SAIH lunch seminar on racism and stereotypes

SAIH lunch seminar on racism and stereotypes

The SAIH lunch seminars got a great start with the energetic presentation by Thomas Talawa Prestø on Thursday the 1 st of October. He spent more than an hour discussing racism in Norway and as a general concept. And his presentation did not leave the audience cold, since many people wanted to share their experiences or comment on his ideas. Perhaps the hottest topic of the lunch was the problem of asking about someone's origins. What many people do not realise is that these questions often go beyond the normal social curiosity, and might be negatively received. Coming from a multicultural background Talawa Prestø could explain racism as a personal experience but also analyse it in an institutional context. This personal, and in many ways passionate, approach made the presentation interesting and very informative.

Talawa Prestø divided racism into racism against black people and racism against white people. According to him, black racism covers all aspects of life, such as living situation, job hunting and health, and it can be seen as a social problem. Opposing racism against black people from an individual level is hard, since it is a system that does not have its counterpart in white racism. White racism is an "emotional" problem, where action or power is in individuals' hands, but it does not handicap people's possibilities as systematically as black racism does.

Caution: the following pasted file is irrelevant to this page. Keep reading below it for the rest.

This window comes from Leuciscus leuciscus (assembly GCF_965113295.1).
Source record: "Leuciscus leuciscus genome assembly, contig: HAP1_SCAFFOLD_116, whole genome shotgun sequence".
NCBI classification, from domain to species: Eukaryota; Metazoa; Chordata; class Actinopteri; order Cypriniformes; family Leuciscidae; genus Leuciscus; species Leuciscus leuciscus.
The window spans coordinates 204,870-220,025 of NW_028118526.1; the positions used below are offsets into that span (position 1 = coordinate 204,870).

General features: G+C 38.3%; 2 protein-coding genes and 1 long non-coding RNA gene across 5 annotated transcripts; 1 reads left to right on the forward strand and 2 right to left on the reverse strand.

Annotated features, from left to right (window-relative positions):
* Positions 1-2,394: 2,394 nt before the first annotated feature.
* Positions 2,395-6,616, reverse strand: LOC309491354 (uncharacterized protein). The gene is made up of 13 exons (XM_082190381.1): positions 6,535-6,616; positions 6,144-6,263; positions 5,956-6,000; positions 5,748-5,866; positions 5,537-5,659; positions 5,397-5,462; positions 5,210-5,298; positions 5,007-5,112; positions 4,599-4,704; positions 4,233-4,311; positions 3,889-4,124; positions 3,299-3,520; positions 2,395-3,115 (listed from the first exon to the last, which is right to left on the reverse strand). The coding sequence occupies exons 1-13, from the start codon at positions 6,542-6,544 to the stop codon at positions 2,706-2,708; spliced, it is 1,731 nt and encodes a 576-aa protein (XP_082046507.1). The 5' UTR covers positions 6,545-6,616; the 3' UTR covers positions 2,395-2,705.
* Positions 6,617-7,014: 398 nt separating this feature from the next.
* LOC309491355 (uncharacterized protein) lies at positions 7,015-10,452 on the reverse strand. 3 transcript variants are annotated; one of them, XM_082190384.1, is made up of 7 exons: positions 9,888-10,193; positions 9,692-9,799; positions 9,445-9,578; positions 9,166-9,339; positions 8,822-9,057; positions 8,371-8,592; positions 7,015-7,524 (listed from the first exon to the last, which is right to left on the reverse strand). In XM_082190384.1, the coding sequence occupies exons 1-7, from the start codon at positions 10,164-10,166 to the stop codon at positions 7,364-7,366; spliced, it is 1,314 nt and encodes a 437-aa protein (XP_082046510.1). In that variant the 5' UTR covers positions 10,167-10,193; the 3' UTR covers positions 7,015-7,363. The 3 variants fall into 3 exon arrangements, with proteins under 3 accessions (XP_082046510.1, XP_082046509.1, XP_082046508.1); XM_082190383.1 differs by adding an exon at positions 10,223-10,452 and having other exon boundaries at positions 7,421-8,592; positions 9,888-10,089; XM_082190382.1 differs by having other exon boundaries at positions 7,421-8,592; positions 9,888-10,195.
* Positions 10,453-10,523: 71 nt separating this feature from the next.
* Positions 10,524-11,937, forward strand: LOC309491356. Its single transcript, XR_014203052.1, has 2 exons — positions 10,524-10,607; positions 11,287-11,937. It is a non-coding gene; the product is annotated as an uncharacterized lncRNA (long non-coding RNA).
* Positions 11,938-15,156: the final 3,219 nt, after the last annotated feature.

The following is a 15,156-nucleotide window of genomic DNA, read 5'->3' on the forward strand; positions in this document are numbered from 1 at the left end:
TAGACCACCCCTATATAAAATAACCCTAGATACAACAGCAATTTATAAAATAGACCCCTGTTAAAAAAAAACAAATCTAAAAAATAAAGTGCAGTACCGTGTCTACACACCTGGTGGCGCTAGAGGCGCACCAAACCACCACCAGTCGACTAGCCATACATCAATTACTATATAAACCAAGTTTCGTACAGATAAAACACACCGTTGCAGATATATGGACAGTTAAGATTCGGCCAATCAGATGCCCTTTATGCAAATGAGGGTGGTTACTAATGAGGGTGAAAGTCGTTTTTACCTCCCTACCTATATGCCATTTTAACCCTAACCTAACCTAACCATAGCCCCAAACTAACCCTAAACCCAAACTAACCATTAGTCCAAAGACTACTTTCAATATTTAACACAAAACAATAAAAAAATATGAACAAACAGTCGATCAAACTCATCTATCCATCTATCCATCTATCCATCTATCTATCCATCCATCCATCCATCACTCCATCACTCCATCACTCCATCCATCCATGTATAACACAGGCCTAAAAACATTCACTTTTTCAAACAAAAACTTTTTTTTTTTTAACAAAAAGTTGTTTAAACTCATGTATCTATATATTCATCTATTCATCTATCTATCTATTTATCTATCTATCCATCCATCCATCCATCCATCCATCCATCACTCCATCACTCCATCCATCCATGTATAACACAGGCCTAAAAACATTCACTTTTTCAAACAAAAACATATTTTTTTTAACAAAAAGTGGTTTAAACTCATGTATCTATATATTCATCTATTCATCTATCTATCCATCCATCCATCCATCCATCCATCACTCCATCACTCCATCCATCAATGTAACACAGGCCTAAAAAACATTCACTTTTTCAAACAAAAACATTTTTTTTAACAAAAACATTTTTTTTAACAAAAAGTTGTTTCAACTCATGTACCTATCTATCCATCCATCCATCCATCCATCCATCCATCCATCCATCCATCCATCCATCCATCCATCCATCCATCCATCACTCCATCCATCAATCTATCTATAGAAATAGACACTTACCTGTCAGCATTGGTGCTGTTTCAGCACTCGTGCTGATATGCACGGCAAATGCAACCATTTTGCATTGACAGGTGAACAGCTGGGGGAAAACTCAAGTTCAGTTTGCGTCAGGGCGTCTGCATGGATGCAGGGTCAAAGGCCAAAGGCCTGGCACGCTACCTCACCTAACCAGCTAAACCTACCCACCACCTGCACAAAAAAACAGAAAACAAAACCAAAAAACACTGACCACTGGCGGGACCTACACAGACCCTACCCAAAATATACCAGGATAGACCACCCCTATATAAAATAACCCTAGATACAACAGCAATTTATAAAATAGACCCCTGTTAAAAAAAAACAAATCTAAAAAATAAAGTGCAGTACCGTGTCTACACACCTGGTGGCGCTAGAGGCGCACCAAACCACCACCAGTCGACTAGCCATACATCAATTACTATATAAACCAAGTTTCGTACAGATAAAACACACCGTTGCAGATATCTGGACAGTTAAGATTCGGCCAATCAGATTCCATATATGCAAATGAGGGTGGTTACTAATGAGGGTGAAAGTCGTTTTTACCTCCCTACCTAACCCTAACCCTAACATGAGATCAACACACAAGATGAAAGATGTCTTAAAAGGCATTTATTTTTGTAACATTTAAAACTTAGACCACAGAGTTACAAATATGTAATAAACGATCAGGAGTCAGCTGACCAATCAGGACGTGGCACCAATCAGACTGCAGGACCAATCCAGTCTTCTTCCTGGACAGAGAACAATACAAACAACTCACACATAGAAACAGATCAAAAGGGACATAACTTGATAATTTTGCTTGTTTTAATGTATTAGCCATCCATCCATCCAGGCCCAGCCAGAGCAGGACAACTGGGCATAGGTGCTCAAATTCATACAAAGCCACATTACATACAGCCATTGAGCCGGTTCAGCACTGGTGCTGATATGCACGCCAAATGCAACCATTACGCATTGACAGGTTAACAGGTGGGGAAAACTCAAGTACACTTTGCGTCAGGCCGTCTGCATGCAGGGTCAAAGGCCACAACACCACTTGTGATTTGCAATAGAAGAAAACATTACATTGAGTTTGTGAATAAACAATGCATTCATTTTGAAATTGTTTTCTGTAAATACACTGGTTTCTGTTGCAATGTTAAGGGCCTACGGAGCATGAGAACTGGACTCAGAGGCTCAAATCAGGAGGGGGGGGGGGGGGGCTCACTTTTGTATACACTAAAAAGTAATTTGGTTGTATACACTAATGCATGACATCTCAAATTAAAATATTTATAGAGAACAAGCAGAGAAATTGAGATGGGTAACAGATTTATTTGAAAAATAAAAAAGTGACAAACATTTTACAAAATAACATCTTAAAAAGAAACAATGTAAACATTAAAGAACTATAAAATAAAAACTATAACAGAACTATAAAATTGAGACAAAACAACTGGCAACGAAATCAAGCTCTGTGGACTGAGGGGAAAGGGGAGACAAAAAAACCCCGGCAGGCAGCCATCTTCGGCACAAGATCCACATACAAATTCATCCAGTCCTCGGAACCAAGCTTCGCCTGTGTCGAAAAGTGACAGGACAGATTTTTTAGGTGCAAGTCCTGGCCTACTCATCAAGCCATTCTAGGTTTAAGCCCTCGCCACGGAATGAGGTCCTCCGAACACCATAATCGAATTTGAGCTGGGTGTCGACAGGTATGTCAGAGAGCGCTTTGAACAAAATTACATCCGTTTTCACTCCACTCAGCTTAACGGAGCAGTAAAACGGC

A white European is seldom aware of the social sanctions a black person can have if she or he embraces their natural look, such as natural hair or skin colour. It was shocking to discover how much pain and even self-mutilation is related to attempts to look more like white people. And the notion that the chemicals used for African hair would most likely not be allowed for white people is just one example of how the white are still privileged.

One of the most important notions was the fact that talking about racism is uncomfortable and it should be so. The highest level of anti-racism is not the comfort level of white people, and to reduce racism we need concrete actions. Talawa Prestø pointed out, for example, the importance of conversations and seminars, how we can reduce racism by raising empathy and respect and by making adjustments in curriculum. Maybe something SAIH can contribute to.


Written by Hanna Lehto